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Detroit revenue estimates conservative post-bankruptcy

Christine Ferretti
The Detroit News

Detroit — The city on Friday convened a state-mandated revenue estimating conference to outline a conservative forecast for the money it expects into its general fund in coming years.

Detroit Chief Financial Officer John Hill chaired the conference, the first since the city’s December exit from bankruptcy. Hill said the process is a major part of Detroit’s overall financial plan, which calls for a four-year balanced budget.

The revenue estimates laid out Friday were relatively flat and holding steady.

“It’s a very detailed and refined process to make sure that we create a balanced budget,” Hill said.

The estimates peg the general fund revenues around $1.39 billion for the 2015 fiscal year, up slightly from the $1.35 billion laid out in former Emergency Manager Kevyn Orr’s two-year budget plan.

The 2016 fiscal budget estimate is $1.08 billion, lower than Orr’s $1.16 billion projection. The 2017 fiscal budget is projected to be $1.039 billion.

The revenue discussion, which included Jay Wortley from the state Treasury Department and University of Michigan economist George Fulton, is the first of two required annually under state legislation passed last year. Wortley and Fulton accepted the projections as “conservative” and “reasonable,” but they, along with Detroit officials, noted revenue projections aren’t without challenges.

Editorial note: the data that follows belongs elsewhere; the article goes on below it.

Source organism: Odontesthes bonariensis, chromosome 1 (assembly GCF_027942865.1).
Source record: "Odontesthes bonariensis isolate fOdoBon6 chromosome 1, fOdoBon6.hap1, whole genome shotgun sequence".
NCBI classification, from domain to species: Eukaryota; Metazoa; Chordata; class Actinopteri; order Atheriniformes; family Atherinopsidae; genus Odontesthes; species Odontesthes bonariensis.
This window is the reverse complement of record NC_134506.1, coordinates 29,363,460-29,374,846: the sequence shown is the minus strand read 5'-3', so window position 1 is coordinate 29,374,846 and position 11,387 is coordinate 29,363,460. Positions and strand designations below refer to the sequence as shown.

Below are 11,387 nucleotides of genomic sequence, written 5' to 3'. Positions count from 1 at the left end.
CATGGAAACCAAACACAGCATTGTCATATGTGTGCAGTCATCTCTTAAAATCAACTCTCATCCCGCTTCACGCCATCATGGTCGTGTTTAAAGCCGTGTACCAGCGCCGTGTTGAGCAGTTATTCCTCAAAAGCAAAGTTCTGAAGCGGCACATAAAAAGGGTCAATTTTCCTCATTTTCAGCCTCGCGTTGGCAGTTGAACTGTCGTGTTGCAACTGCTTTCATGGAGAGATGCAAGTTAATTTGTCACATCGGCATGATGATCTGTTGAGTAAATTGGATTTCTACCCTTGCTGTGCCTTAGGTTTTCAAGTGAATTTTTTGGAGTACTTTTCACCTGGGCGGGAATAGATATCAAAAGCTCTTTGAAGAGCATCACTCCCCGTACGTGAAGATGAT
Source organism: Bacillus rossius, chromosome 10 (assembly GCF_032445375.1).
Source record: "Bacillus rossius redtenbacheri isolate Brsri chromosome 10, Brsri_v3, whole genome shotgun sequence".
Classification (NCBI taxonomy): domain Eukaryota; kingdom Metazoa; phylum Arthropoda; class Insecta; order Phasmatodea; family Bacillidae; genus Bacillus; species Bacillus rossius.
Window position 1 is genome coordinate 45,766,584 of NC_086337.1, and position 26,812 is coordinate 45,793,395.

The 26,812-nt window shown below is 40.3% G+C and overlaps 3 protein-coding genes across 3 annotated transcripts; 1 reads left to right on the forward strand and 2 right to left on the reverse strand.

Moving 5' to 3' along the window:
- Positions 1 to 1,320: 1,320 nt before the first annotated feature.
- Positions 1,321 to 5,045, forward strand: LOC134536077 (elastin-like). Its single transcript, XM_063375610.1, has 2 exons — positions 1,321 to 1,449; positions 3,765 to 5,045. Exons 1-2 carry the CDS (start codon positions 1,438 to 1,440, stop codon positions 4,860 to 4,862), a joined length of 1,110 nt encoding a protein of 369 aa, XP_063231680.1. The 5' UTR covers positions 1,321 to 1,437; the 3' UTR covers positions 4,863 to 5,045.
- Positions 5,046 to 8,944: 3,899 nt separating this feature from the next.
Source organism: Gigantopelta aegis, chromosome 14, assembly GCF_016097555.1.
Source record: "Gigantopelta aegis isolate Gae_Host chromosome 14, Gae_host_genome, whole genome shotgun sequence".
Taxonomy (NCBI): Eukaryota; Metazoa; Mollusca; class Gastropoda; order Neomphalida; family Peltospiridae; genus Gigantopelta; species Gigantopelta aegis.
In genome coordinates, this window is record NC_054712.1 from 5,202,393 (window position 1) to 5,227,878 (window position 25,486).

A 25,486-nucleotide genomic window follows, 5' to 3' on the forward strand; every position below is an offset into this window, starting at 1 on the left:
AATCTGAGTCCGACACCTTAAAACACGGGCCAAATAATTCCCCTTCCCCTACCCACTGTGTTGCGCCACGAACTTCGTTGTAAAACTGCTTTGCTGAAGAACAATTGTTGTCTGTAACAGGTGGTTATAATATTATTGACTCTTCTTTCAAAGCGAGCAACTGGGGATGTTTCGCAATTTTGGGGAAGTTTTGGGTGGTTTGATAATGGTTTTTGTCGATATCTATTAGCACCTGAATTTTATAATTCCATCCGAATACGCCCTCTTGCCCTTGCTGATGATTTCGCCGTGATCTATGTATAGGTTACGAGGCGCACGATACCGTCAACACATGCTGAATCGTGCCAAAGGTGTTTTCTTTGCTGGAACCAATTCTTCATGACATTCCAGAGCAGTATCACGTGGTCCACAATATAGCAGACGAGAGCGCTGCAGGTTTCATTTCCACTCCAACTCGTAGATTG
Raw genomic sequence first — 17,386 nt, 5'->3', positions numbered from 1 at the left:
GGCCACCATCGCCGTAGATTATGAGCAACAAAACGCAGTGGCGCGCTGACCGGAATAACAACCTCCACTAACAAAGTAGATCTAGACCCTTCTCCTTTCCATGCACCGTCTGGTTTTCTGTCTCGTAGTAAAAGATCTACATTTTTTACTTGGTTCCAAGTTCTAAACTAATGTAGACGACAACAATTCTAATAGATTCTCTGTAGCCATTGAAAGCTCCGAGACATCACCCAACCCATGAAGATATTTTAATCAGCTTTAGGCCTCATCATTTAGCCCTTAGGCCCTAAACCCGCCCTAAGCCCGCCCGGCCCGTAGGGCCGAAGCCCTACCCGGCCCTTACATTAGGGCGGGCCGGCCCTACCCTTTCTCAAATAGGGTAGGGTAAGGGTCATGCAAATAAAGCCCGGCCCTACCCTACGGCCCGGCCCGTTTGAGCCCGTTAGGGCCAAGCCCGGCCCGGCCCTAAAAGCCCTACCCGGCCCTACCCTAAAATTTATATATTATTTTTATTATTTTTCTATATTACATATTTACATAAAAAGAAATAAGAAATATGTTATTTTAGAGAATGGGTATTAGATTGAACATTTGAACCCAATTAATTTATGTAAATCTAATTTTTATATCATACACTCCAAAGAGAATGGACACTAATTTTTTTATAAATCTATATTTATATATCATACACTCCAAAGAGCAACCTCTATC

The estimations will go before the Financial Review Commission and are adopted in advance of Mayor Mike Duggan’s annual budget presentation to the City Council on Tuesday.

More than 60 percent of general fund revenues are f income, property, wagering and utility taxes, plus state revenue sharing dollars. The remaining 40 percent comes from sales and service fees.

Carol O’Cleireacain, Detroit’s deputy mayor for economic policy planning and strategy, stressed Detroit’s income tax, the city’s largest general fund revenue source, depends heavily on the degree of compliance with the rules.

The city collected more in income taxes in the 2014 fiscal year than it had estimated. The consensus for 2015 assumes no growth over the prior fiscal year, and factors in 1 percent growth for the 2016 and 2017 fiscal years.

Beginning in tax year 2015, the state will collect Detroit’s income tax.